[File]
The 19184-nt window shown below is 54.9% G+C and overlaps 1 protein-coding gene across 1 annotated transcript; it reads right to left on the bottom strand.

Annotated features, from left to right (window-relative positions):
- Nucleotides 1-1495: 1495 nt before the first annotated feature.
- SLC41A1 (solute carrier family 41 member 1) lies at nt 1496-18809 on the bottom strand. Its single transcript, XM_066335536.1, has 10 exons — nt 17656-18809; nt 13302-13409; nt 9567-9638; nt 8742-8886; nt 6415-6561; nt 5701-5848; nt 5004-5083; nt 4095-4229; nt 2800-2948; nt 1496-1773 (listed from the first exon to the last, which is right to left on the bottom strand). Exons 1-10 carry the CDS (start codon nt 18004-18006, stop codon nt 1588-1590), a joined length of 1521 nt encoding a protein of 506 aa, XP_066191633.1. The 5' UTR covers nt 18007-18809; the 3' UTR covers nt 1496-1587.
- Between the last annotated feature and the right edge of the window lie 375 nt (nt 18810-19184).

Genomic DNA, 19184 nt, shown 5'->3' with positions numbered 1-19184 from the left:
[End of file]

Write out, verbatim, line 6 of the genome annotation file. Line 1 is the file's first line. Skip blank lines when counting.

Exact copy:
Genomic DNA, 19184 nt, shown 5'->3' with positions numbered 1-19184 from the left: